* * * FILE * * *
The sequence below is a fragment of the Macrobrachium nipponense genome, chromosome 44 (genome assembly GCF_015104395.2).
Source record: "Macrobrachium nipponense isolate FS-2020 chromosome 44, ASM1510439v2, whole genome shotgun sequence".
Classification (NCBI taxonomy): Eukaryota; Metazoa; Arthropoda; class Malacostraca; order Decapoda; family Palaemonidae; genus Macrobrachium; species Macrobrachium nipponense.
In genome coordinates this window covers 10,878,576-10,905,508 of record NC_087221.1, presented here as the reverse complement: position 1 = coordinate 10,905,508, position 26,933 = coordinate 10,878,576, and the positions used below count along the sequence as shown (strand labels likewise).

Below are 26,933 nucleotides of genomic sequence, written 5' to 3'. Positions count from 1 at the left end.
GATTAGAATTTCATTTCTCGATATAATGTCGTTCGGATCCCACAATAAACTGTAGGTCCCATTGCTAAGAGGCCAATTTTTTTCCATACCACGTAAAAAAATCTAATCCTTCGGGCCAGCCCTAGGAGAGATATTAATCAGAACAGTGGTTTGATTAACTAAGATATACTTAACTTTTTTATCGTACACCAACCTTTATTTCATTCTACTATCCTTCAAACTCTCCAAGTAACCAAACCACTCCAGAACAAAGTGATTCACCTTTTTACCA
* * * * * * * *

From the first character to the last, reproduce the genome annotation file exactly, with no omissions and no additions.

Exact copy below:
The sequence below is a fragment of the Macrobrachium nipponense genome, chromosome 44 (genome assembly GCF_015104395.2).
Source record: "Macrobrachium nipponense isolate FS-2020 chromosome 44, ASM1510439v2, whole genome shotgun sequence".
Classification (NCBI taxonomy): Eukaryota; Metazoa; Arthropoda; class Malacostraca; order Decapoda; family Palaemonidae; genus Macrobrachium; species Macrobrachium nipponense.
In genome coordinates this window covers 10,878,576-10,905,508 of record NC_087221.1, presented here as the reverse complement: position 1 = coordinate 10,905,508, position 26,933 = coordinate 10,878,576, and the positions used below count along the sequence as shown (strand labels likewise).

Below are 26,933 nucleotides of genomic sequence, written 5' to 3'. Positions count from 1 at the left end.
GATTAGAATTTCATTTCTCGATATAATGTCGTTCGGATCCCACAATAAACTGTAGGTCCCATTGCTAAGAGGCCAATTTTTTTCCATACCACGTAAAAAAATCTAATCCTTCGGGCCAGCCCTAGGAGAGATATTAATCAGAACAGTGGTTTGATTAACTAAGATATACTTAACTTTTTTATCGTACACCAACCTTTATTTCATTCTACTATCCTTCAAACTCTCCAAGTAACCAAACCACTCCAGAACAAAGTGATTCACCTTTTTACCA